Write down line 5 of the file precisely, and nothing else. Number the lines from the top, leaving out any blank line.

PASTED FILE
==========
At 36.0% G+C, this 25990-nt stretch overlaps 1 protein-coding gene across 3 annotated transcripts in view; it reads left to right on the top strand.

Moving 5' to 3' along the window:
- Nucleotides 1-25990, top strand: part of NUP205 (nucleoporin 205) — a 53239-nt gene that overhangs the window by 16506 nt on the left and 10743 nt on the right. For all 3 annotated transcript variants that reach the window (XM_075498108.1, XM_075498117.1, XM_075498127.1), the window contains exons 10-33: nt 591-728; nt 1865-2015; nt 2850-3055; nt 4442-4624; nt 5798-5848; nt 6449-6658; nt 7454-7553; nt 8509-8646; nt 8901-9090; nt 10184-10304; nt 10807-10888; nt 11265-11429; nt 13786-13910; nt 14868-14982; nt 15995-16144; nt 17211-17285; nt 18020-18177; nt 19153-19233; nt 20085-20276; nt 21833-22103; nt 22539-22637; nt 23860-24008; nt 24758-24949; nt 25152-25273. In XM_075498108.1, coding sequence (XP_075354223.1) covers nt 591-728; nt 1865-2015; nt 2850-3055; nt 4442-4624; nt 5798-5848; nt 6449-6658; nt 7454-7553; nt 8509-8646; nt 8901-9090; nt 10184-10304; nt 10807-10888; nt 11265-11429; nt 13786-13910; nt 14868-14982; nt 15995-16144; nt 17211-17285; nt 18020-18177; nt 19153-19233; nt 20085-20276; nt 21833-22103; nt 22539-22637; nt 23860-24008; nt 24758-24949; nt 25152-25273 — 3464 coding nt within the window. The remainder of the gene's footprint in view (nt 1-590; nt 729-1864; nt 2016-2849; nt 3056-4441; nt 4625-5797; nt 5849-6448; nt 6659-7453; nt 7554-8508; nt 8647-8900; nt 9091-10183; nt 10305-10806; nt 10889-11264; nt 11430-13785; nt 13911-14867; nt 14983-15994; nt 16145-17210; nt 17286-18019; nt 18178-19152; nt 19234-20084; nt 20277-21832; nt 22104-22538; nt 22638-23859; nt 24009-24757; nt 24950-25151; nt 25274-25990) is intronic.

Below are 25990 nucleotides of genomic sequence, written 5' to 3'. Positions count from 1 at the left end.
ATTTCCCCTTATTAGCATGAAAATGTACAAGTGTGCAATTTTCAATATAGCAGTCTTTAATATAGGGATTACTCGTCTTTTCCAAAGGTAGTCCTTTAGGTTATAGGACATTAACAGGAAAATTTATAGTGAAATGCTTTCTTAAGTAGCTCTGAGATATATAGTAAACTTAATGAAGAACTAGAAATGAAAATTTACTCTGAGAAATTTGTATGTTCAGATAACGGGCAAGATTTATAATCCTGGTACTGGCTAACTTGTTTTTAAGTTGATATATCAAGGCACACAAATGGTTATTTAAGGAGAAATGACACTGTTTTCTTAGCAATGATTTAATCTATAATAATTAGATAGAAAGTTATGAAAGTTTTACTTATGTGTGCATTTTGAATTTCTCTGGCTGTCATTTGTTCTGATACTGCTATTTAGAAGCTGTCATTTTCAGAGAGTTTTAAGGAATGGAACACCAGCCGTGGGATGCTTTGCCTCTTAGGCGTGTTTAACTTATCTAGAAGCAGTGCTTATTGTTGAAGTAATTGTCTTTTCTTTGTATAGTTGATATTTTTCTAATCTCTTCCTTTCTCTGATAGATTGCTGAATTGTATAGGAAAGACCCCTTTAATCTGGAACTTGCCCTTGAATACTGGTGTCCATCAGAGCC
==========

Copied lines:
ATTTCCCCTTATTAGCATGAAAATGTACAAGTGTGCAATTTTCAATATAGCAGTCTTTAATATAGGGATTACTCGTCTTTTCCAAAGGTAGTCCTTTAGGTTATAGGACATTAACAGGAAAATTTATAGTGAAATGCTTTCTTAAGTAGCTCTGAGATATATAGTAAACTTAATGAAGAACTAGAAATGAAAATTTACTCTGAGAAATTTGTATGTTCAGATAACGGGCAAGATTTATAATCCTGGTACTGGCTAACTTGTTTTTAAGTTGATATATCAAGGCACACAAATGGTTATTTAAGGAGAAATGACACTGTTTTCTTAGCAATGATTTAATCTATAATAATTAGATAGAAAGTTATGAAAGTTTTACTTATGTGTGCATTTTGAATTTCTCTGGCTGTCATTTGTTCTGATACTGCTATTTAGAAGCTGTCATTTTCAGAGAGTTTTAAGGAATGGAACACCAGCCGTGGGATGCTTTGCCTCTTAGGCGTGTTTAACTTATCTAGAAGCAGTGCTTATTGTTGAAGTAATTGTCTTTTCTTTGTATAGTTGATATTTTTCTAATCTCTTCCTTTCTCTGATAGATTGCTGAATTGTATAGGAAAGACCCCTTTAATCTGGAACTTGCCCTTGAATACTGGTGTCCATCAGAGCC